• (noun): Aristocratic Italian family of powerful merchants and bankers who ruled Florence in the 15th century.

Some articles on medici:

Lucrezia Tornabuoni - Biography
... In 1444, Lucrezia was married to Piero di Cosimo de' Medici, son of Cosimo de' Medici, a wealthy banker from Florence ... had been living in exile but Cosimo de' Medici helped the family return to their home in Florence ...
Lorenzo The Elder
1395 – 23 September 1440) was an Italian banker of the House of Medici of Florence, the younger brother of Cosimo de' Medici the Elder and the founder of the so-called dei ... Lorenzo was the son of Giovanni di Bicci de' Medici and Piccarda Bueri, and was educated by Carlo Marsuppini ... In 1435 he moved to Rome to oversee the affairs of the Medici Bank at the Papal court ...
Lucrezia Tornabuoni - Biography - Children
... Their surviving children were Bianca de' Medici (1445–1488), married Guglielmo de' Pazzi and was mother to fifteen children ... Lucrezia de' Medici (1448–1493), married Bernardo Rucellai ... Lorenzo de' Medici (1449–1492), Lord of Florence and was married to Clarice Orsini ...
Sonja Kohn - Madoff Connection
... The Bank Medici directed funds from investors to Bernard Madoff ... For example, Bank Medici was Thema Fund's investment manager ... In returning for finding investors, Bank Medici collected fees of 4.6 million euros from Thema International Fund in 2007 ...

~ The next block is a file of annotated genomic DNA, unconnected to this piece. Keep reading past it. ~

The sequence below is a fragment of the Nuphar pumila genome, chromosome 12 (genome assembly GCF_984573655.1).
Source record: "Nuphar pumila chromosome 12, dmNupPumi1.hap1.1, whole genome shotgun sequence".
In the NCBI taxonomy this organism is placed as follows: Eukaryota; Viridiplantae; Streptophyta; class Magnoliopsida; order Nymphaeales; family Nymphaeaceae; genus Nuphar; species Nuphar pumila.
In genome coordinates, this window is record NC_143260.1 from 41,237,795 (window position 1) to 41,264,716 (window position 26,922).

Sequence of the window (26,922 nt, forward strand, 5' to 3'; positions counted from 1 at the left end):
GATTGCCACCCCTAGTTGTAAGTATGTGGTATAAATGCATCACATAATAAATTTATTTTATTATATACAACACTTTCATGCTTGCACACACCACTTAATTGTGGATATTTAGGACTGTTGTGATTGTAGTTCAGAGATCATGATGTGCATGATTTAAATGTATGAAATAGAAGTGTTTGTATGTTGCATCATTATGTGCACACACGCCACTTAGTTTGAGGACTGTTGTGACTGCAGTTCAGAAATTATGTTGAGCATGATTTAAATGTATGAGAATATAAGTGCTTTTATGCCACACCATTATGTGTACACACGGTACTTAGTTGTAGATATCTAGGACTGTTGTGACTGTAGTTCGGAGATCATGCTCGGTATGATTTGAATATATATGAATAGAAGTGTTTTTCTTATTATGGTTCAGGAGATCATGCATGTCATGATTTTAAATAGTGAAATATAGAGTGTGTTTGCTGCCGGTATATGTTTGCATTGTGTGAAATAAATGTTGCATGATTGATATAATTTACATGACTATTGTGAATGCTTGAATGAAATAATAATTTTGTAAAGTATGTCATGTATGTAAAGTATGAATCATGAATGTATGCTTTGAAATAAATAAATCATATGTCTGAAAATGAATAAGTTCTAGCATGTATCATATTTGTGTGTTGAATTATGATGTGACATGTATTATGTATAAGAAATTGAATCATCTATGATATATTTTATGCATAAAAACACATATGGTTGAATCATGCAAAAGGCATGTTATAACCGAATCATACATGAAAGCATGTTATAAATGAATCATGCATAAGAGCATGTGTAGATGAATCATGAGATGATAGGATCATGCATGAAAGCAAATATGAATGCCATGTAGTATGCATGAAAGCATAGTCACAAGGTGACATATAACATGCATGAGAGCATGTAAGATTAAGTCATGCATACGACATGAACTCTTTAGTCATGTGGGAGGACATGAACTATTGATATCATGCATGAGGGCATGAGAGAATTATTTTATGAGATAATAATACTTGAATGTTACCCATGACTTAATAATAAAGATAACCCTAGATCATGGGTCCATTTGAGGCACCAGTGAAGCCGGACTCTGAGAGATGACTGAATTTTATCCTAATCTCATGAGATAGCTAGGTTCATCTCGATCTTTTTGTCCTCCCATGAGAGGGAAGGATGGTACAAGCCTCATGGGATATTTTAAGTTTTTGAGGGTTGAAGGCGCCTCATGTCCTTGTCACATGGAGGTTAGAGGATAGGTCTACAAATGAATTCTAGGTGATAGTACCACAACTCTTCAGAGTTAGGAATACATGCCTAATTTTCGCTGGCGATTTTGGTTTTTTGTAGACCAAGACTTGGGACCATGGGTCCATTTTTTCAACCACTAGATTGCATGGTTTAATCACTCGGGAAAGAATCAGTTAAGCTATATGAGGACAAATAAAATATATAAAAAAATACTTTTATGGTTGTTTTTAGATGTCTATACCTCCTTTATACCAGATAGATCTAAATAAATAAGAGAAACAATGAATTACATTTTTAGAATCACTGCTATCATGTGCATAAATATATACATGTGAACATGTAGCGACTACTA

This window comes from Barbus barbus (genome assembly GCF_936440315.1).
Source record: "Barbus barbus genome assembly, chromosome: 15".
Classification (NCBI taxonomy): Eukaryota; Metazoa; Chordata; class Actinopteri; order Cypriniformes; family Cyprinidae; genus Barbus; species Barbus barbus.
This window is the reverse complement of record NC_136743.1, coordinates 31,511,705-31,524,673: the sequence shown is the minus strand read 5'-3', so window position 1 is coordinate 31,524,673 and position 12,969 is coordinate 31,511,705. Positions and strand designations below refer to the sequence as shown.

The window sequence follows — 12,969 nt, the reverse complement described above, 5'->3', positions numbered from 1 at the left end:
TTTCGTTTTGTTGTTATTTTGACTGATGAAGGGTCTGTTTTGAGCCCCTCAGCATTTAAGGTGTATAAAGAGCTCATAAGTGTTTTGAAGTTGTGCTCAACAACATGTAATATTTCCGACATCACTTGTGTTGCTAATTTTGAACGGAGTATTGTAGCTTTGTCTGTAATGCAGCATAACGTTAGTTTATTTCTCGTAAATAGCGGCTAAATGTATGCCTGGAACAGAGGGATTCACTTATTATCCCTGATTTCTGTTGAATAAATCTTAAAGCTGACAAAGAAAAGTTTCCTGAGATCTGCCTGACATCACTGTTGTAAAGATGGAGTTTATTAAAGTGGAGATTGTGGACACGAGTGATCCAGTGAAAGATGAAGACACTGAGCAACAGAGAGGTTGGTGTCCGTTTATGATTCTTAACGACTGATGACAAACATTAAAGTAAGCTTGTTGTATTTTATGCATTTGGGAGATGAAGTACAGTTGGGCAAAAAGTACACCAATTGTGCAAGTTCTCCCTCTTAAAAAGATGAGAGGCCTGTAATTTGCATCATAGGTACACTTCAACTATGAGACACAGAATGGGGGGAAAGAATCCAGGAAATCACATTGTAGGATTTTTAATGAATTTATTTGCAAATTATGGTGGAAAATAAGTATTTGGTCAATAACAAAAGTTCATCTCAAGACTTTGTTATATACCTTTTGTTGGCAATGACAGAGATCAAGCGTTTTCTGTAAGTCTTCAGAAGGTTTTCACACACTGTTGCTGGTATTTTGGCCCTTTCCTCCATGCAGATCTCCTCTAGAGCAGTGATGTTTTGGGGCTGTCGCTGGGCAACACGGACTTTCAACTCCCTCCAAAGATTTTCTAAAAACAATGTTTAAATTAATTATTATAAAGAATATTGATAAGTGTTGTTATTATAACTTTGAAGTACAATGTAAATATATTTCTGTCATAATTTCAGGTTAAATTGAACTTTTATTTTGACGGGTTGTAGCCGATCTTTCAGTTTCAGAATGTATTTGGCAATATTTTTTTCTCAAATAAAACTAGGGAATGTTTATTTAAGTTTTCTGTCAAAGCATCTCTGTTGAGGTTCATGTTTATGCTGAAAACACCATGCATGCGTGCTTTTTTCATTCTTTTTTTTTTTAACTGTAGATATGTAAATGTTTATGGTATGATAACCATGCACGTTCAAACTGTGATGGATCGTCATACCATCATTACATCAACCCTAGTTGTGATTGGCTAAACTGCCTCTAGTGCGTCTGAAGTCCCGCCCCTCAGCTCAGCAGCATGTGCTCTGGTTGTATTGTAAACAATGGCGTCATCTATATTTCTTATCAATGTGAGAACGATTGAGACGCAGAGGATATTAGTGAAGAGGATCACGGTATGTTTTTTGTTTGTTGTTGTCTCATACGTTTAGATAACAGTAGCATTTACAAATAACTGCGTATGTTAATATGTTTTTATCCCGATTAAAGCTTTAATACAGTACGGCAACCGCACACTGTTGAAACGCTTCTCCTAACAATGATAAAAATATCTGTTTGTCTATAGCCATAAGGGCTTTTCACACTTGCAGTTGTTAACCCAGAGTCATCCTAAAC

Lucrezia De' Medici (1470–1553)
... Lucrezia Maria Romola de' Medici (4 August 1470 – between 10 and November 15, 1553) was an Italian noblewoman, the eldest daughter of Lorenzo de' Medici and Clarice Orsini and mother of Maria Salviati and Giovanni ...

Famous quotes containing the word medici:

    The said doctor can easily practise upon a page, and, if he does well, he can use his remedies on my son.
    —Catherine De’ Medici (1519–1589)

    I should like to have seen a gallery of coronation beauties, at Westminster Abbey, confronted for a moment by this band of Island girls; their stiffness, formality, and affectation contrasted with the artless vivacity and unconcealed natural graces of these savage maidens. It would be the Venus de’ Medici placed beside a milliner’s doll.
    Herman Melville (1819–1891)